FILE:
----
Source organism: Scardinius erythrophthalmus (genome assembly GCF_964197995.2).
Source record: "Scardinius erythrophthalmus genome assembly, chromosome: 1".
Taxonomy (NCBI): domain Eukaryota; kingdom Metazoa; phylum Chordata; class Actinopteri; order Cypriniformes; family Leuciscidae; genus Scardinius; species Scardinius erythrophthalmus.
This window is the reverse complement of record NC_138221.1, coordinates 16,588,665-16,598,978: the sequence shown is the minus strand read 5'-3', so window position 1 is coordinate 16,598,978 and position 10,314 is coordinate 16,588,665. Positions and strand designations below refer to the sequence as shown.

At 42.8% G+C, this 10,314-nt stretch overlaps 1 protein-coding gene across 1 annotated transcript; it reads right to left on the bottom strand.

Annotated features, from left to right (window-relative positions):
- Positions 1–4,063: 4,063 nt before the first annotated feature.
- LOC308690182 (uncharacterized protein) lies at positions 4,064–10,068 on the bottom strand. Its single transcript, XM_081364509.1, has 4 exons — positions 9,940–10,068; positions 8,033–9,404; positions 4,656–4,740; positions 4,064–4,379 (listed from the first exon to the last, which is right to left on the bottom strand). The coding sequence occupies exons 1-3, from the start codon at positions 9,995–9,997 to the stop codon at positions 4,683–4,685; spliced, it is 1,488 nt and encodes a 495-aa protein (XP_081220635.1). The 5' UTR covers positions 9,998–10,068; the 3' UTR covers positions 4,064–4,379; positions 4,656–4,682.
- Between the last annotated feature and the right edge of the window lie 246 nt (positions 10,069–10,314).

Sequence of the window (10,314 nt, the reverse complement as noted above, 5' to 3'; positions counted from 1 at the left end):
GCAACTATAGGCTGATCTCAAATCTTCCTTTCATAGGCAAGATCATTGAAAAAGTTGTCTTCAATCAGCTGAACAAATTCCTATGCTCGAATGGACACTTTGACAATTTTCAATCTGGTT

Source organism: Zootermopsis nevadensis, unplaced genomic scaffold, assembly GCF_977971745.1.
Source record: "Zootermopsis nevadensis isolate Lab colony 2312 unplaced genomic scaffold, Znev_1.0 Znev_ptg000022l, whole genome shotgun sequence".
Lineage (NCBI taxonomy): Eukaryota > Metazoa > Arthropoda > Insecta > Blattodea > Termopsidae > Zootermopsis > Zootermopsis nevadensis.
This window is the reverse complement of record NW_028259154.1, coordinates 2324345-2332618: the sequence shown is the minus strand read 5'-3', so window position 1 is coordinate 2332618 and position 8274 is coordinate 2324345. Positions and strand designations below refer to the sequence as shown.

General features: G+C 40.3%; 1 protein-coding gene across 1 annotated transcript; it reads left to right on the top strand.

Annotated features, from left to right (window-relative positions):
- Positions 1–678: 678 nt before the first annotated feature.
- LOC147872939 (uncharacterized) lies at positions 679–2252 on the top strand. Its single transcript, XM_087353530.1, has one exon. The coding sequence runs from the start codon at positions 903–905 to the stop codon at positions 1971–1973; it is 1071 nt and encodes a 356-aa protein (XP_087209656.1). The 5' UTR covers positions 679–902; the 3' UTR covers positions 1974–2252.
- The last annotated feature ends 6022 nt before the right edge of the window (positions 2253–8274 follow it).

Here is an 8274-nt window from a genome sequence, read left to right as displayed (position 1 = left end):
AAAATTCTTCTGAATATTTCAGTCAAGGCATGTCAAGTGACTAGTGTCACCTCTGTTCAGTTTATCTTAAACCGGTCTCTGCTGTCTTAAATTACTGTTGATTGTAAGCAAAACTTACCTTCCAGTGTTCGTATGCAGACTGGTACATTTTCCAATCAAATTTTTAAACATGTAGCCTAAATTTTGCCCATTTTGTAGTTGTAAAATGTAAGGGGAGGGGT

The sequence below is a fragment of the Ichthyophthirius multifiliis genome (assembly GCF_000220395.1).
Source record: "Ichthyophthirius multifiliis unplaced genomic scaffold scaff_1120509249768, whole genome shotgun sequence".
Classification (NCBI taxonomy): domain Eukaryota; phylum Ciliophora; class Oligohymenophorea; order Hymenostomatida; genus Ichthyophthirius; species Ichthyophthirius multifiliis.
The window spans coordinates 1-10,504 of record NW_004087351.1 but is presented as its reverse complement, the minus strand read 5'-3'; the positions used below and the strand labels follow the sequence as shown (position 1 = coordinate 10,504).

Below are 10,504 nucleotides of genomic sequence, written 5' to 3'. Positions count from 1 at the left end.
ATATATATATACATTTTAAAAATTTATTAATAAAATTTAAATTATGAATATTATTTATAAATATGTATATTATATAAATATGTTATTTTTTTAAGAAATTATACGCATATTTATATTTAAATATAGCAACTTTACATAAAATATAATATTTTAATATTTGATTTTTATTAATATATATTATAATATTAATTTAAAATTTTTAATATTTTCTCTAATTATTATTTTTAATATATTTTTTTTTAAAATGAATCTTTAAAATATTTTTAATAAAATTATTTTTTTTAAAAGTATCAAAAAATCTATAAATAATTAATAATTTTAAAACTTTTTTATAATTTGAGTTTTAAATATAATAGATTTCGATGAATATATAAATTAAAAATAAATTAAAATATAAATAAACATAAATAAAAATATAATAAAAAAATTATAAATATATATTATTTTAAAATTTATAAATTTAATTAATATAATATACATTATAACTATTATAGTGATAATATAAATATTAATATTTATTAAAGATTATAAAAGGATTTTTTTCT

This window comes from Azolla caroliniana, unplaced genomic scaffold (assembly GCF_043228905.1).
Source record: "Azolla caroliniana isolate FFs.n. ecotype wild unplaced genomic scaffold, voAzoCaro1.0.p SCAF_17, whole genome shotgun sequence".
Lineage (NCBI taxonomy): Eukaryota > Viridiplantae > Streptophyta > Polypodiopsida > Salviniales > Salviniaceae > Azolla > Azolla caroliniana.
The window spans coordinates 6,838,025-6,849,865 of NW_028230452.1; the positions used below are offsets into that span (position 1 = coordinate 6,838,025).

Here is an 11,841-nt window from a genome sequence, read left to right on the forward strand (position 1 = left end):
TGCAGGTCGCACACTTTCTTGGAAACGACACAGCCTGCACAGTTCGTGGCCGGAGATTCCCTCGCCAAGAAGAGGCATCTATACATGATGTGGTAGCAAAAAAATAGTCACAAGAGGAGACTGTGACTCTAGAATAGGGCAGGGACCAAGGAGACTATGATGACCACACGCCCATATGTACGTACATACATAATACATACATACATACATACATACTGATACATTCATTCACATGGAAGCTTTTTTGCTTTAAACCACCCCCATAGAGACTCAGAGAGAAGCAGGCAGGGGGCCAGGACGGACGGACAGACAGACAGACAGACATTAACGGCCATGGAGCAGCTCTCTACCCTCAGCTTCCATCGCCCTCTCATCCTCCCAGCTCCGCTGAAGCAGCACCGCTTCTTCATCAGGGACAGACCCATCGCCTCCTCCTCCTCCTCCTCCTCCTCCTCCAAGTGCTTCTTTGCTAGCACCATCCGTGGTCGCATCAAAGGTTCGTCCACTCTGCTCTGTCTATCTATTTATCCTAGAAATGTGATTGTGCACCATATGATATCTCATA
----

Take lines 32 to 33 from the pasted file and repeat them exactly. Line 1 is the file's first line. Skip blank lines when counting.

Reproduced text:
The window spans coordinates 6,838,025-6,849,865 of NW_028230452.1; the positions used below are offsets into that span (position 1 = coordinate 6,838,025).

Here is an 11,841-nt window from a genome sequence, read left to right on the forward strand (position 1 = left end):